The recently identified attack on ASUS Live Update software is a real-life case of how a significant systemic event could unfold, with industry agnostic and widespread consequences. Over one million PC's were affected. In this case specific MAC addresses were targeted through hardcoding which limited the scope, although it is clear the impact could have been much bigger. MAC addresses are device-specific identifiers and do not change, making for potentially high value information being sought from those devices. Targeting the supply chain of commonly used hardware (ASUS is the 5th largest PC manufacturer in the world) is a potentially effective way of amplifying the impact of such an attack.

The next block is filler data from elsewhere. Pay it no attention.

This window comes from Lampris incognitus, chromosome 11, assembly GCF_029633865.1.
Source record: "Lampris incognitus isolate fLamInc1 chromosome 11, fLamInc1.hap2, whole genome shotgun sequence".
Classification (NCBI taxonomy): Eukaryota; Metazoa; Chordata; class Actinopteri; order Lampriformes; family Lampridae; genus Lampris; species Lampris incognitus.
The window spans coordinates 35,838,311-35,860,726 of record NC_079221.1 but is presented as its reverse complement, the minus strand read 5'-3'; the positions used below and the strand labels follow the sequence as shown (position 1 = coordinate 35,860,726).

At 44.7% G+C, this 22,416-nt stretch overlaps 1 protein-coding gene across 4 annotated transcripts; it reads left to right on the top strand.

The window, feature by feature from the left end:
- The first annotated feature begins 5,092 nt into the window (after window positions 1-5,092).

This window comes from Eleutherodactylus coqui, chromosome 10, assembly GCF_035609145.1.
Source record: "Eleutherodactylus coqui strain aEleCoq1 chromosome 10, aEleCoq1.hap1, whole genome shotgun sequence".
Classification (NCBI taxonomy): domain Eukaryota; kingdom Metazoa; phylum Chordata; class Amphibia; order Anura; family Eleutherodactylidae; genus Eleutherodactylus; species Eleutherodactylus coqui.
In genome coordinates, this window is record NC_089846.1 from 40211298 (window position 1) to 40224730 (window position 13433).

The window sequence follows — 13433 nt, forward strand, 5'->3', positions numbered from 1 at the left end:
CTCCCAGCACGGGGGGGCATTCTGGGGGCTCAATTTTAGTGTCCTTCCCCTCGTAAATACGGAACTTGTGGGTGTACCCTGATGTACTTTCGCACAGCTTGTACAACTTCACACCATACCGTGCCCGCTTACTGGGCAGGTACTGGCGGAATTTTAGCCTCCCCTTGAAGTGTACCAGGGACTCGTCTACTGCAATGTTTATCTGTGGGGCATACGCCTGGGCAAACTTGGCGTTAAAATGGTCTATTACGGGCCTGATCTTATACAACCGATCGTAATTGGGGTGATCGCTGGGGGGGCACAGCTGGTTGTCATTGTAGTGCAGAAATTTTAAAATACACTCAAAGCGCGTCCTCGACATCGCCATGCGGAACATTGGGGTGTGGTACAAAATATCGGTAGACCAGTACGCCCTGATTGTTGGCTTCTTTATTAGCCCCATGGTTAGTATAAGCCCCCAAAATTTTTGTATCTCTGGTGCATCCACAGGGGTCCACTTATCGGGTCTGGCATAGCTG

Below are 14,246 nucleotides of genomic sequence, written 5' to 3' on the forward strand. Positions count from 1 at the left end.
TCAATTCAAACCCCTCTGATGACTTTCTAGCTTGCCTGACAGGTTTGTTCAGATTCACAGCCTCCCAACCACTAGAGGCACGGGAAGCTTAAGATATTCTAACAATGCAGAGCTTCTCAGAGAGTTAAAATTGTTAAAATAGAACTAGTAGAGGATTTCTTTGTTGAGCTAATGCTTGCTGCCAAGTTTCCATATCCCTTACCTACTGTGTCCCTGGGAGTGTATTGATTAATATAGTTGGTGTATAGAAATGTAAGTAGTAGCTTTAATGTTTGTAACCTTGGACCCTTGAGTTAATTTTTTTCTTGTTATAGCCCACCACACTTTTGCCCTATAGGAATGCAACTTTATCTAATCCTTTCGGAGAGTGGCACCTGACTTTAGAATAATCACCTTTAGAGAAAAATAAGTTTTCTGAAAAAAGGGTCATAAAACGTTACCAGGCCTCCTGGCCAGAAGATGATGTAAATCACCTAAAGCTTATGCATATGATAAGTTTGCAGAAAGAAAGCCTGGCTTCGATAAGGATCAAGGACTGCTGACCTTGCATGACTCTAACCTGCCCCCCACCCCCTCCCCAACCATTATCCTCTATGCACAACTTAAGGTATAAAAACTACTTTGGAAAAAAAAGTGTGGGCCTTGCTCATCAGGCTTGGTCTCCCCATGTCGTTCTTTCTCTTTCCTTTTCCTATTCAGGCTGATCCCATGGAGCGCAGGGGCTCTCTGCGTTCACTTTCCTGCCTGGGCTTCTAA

Approximately 500,000 global users were warned and Symantec identified about 13,000 of their own customers impacted by this. The use of legitimate digital certificates made this appear more authentic.
In CyberCube's own scenario development for our Portfolio Manager accumulation management platform, we have considered software updates a material source of concentration risk. This is especially true for those which come from a trusted source, as this did. Had the payload included data-destruction capabilities the potential for systemic loss is clear to see. By attacking a common point of the supply chain, this event shows how the adversaries are often one step ahead.
“We saw the updates come down from the Live Update ASUS server. They were trojanized, or malicious updates, and they were signed by ASUS,”